# FOM: Cantor's Diagonal Argument

Dean Buckner Dean.Buckner at btopenworld.com
Sat Jun 29 03:06:52 EDT 2002

```To summarise an earlier point.

(*1)  Every A is a B, not every B an A
(*2)  For every B there is an A
(*3)  There is no collection of A's such that they are all the A's

I argued that De Morgan's argument (that if (1) is true, (2) is false),
contains a fallacy.  If (3) is false, then De Morgan is right.  But if (3)
is true - if there are an infinite number of A's - he is not.  (1) - (3) can
all be true.

This depends on whether we can make sense of (3), the medieval axiom (there
are not so many that there are not more), but I'll come to that.

Let's interpret this in terms of Friedman's Cantorean argument.  Let there
be some list L and let A be "item on the list", and B "natural number set",
then

(1a) Every item in the list is a natural number set (we assume)
(1b) Not every natural number set is an item in the list.

This is what the Cantorean argument, as supplied by Harvey, actually proves.
Let's now assume the medieval axiom:

(3) There is no collection of items in the list such that they are all the
items in the list

Note, this is not saying anything like "A is an infinite set".  William Tait
complained I was "trying to understand Cantor's theorem while avoiding the
`set-theoretic' language in which it formulated and proved".  There's a
reason for this.  I am reading "A" as a common noun, not as a proper name
for an "infinite set", for reasons I will explain in a moment.  But, unless
we fall into De Morgan's fallacy, we are perfectly entitled to assume

(2) For every natural number set there is an item in the list.

by the logic of my earlier postings.  (Which is exactly the same logic that
shows that for every natural number (B) there is a corresponding even number
(A) ).  Yet I'm not sure Friedman (or Tait or many others) would agree with
this.

In reply, it could be argued that, in a set-theoretic formulation, we would
use not a noun like "A", but a proper name or designating expression such as
"the A's".  If "the A's" now designates all the things that are A, and if
there B that are not one of these A's, I think it follows that we cannot
match up every B with an A.  We would want some other undesignated A
available to match, but there aren't any, as we just designated all of them.

This is a perfectly good reply, but there is a difficulty.  In order to
state the medieval axiom, in order to say that there are infinitely many
A's, it seems necessary to posit that there is no collective term like "the
A's" that does signify every A.

This follows from the very definition of collective designation.  If the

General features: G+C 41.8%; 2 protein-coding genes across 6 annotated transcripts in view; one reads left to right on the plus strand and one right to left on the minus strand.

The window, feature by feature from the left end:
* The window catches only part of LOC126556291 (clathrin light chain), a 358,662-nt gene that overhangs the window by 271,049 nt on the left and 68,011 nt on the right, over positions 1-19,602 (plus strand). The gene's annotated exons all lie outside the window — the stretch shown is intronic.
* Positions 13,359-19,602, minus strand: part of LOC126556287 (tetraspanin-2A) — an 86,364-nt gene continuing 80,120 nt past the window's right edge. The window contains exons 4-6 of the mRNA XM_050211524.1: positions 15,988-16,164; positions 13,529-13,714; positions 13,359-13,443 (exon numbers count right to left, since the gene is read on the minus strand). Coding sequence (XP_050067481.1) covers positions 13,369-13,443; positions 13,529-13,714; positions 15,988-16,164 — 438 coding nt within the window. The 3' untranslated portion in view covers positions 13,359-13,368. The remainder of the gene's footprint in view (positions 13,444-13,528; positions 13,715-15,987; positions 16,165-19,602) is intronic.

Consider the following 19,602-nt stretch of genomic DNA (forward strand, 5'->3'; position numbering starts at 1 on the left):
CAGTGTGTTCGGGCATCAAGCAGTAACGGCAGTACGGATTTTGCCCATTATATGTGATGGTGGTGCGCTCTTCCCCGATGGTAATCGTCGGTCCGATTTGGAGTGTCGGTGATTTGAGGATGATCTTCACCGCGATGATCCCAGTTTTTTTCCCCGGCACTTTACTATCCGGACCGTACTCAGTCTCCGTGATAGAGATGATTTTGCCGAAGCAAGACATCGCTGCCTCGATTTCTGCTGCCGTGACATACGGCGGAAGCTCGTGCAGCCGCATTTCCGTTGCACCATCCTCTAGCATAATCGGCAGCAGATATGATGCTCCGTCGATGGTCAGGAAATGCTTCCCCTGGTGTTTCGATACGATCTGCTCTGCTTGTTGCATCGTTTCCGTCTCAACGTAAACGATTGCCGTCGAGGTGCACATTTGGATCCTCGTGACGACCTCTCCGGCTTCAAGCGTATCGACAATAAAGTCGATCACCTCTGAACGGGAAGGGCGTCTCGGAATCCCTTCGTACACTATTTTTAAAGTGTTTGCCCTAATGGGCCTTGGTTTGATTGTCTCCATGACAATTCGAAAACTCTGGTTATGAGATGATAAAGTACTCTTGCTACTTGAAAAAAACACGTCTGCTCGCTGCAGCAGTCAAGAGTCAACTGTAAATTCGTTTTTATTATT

sentence "All the A's are B" is true, there exists some set A* of A's, of
which the sentence says that all them, and _only_ those things, are B.  But
in using a quantified noun phrase, as in "every A is B", we are not
asserting of any A that it is B.  No A have even to exist, for it is
equivalent to saying "there is no A that is non-B".  It is essential to the
collective proposition, in other words, that it state *of* certain things
that they are such and such.

But if (3) above is true, there can be no collective term C, that denotes a
collection of A's.  There must always be members different from every member
of such a collection.  Whatever A's the term C denotes, there must be other
A's.  But then C cannot denote every A that there is.

Note that we can "reach" every A by the general proposition "every A is B".
That is because general propositions are not in any sense "about" the things
they are true of.  But when we formulate the Cantorean arguments using such
propositions, they do not seem to work.  We need a collective proposition
for the argument to work, but such a proposition does not "get" to all the
A's that we want.

Any suitable reply needs to show at least one of the following

(a) that my restatement of Friedman's argument is flawed.  But I can't see
how, since we can replace the terms as follows

item on list = even number
natural number set = number

It is perfectly true, to paraphrase Friedman's statement, that "every
listing of even numbers omits some numbers".  But still, for every number
there is a corresponding even number.

(b) That it is possible to restate the argument in a way that is not flawed,
without using what I have called "collective designation" or anything like
it.

(c) That it is possible to define collective designation, or something like
it, in a way that does not rule out the designation of "infinite sets".

Dean

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